• Exploring governance design options for new and emerging sports : the case of stand up paddling in New Zealand 

      Meiklejohn, Trevor; Ferkins, Dr Lesley; O'Boyle, I. (2016-11)
      Sport governance “is the responsibility for the functioning and direction of the organisation and is a necessary and institutionalised component of all sports codes from club level to national bodies, government agencies, ...
    • Questions of commercial ownership in sport governance : the Super Rugby journey 

      Meiklejohn, Trevor; Ferkins, Dr Lesley; Bruffy, Katherine; Karg, A.; Rowe, K.; Shilbury, D. (2014-11)
      Establishing governance structures for Super Rugby in NZ • How to position its involvement in the newly established Super Rugby competition given its allocation of five teams (franchises). • Establishing governance ...
    • The role of governance and the influence of boards in high performance sport 

      Meiklejohn, Trevor; Ferkins, Dr Lesley (2013)
      The success of individual athletes or teams depends increasingly on the performance capacity of the organisations and system from which they emanate and their effectiveness in using relevant resources for the benefit of ...
    • Sport governance design : exploring ownership changes in rugby union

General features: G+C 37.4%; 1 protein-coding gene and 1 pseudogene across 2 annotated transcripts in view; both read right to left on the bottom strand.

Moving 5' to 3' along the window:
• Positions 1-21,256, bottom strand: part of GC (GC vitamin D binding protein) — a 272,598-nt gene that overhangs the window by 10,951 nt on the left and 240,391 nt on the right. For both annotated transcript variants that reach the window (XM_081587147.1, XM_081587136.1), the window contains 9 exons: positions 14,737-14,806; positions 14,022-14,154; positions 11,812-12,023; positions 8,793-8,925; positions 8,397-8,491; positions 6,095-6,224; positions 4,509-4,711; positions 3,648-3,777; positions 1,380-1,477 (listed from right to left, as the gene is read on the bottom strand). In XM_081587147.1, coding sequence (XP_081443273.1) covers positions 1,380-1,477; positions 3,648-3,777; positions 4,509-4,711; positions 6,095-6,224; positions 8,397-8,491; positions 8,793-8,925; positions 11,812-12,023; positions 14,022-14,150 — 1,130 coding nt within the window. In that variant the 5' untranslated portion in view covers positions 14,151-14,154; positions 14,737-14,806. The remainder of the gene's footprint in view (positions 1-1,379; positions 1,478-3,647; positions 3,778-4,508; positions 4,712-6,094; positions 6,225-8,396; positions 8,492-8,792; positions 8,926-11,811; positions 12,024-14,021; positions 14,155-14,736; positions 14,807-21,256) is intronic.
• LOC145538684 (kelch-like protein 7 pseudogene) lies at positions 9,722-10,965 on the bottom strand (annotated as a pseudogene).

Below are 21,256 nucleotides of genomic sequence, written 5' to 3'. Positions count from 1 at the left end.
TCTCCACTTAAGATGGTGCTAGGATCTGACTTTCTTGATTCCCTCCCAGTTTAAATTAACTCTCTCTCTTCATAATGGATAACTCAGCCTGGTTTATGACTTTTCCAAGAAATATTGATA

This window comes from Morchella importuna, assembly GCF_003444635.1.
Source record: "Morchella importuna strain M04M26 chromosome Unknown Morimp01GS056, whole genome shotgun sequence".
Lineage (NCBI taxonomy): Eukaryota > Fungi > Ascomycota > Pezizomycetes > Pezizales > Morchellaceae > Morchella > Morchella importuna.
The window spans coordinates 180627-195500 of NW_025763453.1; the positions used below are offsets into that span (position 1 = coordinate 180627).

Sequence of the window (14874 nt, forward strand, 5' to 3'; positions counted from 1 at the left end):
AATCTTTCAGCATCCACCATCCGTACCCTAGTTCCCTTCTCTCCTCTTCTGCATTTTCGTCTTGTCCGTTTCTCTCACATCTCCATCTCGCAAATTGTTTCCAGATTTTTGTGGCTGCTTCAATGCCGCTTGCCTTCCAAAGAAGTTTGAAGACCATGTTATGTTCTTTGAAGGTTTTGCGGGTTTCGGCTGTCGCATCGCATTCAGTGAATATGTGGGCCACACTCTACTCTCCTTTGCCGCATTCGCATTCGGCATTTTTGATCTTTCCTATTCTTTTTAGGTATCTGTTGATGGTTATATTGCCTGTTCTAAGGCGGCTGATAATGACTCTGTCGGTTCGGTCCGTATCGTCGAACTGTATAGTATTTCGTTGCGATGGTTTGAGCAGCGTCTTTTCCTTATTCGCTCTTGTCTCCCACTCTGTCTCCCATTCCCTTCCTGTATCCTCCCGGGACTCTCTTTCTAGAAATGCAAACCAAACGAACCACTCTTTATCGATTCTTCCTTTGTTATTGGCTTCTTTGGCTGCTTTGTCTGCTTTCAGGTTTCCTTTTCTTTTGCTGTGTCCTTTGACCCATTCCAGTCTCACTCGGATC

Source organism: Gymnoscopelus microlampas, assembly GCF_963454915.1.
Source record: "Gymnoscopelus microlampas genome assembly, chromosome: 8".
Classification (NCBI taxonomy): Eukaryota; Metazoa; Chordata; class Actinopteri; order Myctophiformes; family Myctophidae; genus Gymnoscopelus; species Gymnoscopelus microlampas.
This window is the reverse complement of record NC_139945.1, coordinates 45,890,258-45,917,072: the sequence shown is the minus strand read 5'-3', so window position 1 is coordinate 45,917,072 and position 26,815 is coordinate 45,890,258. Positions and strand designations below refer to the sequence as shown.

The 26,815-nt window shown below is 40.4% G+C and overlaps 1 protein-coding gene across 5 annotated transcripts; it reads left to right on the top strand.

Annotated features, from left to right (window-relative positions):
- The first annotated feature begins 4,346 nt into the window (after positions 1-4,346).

Ferkins, Dr Lesley; Cameron, Mark; Karg, Adam; Shilbury, David; Rowe, , Katie; Meiklejohn, Trevor; Bruffy, Katherine (2015-09)
      Focus: Ownership changes in the context of governance design 1st Set the scene – different ownership models 2nd Story of Rugby Union’s journey 3rd Where we have got to with the research project and where we want ...
    • When do I get to lead? 

      Ferkins, Dr Lesley; Emerson, Sue (2015-10)
      Research aim: To investigate the concept of informal and distributed leadership opportunities as a method of increasing accessibility to leadership for students within secondary schools.
    • When do I get to lead? 

      Ferkins, Dr Lesley; Emerson, Sue; Gambolati, Rob (2018-11)
      Research aim: To investigate student perceptions of accessibility to leadership within the secondary school context. Is it equitable?